Director: Farah Khan
Just got back from watching Om Shanti Om, and liked it enough to refer to it casually as OSO without feeling stupid!
After hearing horror stories about Saawariya (which means “Are you dying?” in colloquial Tamil!), and reviews about OSO being a ‘can watch once’ movie, it was with a bit of trepidation that we went. But then, it was a Saturday evening, and the two-theatre wannabe multiplex (Grandly called Talkie Town, but in reality a thinly-repackaged ‘complex’ of two theatres called Krishna and Narasimha – more about this in a separate post maybe) was too near to even complain about the drive.
The movie was quite enjoyable, and proceeded at a decent clip. “The first half is a lot of fun,” friends had warned, “and the second half is okkaaaay.” But surprisingly, I found the first half ‘okkaaaay’ and the second half thoroughly entertaining. But hey – I loved Sivaji and Chandramukhi too! The first half did get tiresome in bits, but then I guess that is the risk of making it in the 70s style that we love to hate and complain about. The second half raced along, and we thought the scenes triggering Shah Rukh Khan’s memories of his past life were really well made.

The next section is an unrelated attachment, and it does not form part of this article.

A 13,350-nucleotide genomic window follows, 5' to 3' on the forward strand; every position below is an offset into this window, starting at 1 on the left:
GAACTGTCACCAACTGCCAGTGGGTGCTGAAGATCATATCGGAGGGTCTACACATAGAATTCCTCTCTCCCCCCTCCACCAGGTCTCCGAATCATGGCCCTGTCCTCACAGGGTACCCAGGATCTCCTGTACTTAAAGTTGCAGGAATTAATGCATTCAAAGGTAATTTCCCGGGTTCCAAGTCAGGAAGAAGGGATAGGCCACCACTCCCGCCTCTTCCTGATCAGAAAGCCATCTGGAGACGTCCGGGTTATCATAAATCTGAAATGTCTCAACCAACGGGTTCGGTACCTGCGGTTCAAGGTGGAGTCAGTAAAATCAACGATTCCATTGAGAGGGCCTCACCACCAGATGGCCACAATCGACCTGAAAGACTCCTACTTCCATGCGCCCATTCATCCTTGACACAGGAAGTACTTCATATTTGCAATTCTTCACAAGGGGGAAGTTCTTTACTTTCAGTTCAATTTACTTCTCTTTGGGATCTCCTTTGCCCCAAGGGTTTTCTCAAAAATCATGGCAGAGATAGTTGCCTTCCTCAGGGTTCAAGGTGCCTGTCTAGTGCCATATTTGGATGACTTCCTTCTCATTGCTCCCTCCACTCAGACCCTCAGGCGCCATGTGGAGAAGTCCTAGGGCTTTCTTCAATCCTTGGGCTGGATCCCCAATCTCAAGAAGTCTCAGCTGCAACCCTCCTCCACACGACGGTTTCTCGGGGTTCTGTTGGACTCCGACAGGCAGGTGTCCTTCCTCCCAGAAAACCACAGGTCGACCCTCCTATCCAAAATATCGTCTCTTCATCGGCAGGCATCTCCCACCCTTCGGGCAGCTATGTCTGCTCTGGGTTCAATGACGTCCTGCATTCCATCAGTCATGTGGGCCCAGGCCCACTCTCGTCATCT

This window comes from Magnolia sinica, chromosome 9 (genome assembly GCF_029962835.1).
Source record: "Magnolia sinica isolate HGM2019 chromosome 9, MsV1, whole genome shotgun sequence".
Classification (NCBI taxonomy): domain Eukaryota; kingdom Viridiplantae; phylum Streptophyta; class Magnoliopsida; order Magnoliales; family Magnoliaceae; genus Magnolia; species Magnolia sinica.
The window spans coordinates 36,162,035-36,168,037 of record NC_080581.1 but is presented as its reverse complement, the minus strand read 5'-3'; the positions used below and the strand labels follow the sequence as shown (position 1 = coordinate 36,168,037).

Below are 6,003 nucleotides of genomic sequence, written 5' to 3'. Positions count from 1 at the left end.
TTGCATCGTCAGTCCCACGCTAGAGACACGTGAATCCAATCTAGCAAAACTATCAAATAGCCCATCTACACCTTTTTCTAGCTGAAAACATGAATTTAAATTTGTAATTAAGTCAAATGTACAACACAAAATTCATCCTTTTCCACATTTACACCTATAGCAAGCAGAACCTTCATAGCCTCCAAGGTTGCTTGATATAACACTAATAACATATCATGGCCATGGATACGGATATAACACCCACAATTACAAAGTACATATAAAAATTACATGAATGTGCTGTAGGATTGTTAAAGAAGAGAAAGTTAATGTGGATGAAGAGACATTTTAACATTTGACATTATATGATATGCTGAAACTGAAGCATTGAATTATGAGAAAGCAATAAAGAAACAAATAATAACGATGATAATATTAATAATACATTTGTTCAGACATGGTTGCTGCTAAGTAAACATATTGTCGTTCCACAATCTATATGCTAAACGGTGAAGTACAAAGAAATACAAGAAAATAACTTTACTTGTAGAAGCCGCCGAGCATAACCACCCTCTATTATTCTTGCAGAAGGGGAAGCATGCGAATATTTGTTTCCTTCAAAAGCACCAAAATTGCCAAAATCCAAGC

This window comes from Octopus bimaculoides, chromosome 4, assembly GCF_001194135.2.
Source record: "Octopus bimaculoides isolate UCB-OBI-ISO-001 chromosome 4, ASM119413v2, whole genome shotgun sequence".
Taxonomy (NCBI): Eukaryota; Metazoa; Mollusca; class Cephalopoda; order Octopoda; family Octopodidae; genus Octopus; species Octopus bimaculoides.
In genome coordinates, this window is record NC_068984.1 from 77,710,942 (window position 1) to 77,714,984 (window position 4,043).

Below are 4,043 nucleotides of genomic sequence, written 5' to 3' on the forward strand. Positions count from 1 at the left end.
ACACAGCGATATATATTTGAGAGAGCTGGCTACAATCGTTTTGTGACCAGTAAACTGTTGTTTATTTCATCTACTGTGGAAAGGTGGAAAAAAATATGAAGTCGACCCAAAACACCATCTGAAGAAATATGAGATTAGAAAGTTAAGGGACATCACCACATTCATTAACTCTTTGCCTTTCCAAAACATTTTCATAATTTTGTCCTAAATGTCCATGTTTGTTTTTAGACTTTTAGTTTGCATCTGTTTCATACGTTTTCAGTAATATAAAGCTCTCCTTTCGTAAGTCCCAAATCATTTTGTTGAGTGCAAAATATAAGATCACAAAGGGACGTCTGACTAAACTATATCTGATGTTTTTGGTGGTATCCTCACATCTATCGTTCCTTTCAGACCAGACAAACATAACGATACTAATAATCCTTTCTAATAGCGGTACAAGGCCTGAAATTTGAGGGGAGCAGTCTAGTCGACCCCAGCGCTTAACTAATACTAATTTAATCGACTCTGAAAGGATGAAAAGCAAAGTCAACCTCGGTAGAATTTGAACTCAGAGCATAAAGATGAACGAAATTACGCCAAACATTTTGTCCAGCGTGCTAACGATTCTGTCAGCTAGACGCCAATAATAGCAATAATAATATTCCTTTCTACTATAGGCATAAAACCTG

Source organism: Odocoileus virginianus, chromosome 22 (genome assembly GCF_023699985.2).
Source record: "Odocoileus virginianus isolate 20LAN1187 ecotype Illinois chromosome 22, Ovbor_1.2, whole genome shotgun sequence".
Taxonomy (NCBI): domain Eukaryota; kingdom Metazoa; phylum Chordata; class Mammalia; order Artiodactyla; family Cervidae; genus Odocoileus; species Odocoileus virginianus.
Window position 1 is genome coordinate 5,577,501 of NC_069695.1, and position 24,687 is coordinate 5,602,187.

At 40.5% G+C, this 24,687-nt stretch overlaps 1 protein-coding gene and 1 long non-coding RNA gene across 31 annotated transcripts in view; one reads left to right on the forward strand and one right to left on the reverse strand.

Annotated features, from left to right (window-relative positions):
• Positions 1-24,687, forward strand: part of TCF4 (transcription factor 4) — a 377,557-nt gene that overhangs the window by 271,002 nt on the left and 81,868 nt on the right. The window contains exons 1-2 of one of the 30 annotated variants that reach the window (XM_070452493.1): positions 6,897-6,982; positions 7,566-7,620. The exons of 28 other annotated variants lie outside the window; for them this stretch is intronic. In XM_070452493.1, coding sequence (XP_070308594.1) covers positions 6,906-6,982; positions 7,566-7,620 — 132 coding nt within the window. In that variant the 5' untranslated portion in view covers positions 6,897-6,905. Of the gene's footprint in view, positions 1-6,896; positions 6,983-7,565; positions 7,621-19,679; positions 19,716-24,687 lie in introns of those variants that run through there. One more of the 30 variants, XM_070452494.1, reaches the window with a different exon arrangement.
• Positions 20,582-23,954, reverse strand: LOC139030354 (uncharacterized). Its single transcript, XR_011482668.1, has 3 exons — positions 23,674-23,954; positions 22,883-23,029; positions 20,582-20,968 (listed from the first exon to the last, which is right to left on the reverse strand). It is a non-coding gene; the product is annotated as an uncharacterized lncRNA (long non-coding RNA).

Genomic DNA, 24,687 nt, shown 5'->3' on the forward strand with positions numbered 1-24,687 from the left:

The entire movie was peppered with references and tributes to Bollywood movies – Vidya and I were lamenting the fact that we missed quite a lot of the fun as we are not very familiar with many Hindi movies. But it was easy enough to spot the obvious references to people and movies, and that made the it doubly enjoyable.
The supernatural element was brought in very smoothly and without too much ado – it was treated as commonplace and was without the usual Watsonian explanations indulged in so frequently by directors to ‘reach the masses.’ This alone made it bearable, and the suspension of disbelief was not forcible.
The music was brilliant, especially in the second half, as it raised the suspense and kept you involved in the fast-paced development of the plot. The songs too were catchy, and I find myself infected with a couple of earworms that may prove difficult to dislodge.
The acting was good, but then that is to be expected. Deepika Padukone was ‘enchanting’ as Vidya puts it, and her performance was solid. Shreyas Talpade (whom I have never heard of before) was really good, and Arjun Rampal manages to be a believable villain.
Finally, the movie has a complete who’s who of Bollywood putting in an appearance and having a gentle (and sometimes hearty) laugh at themselves. One can only wonder at the fun they must have had while shooting it.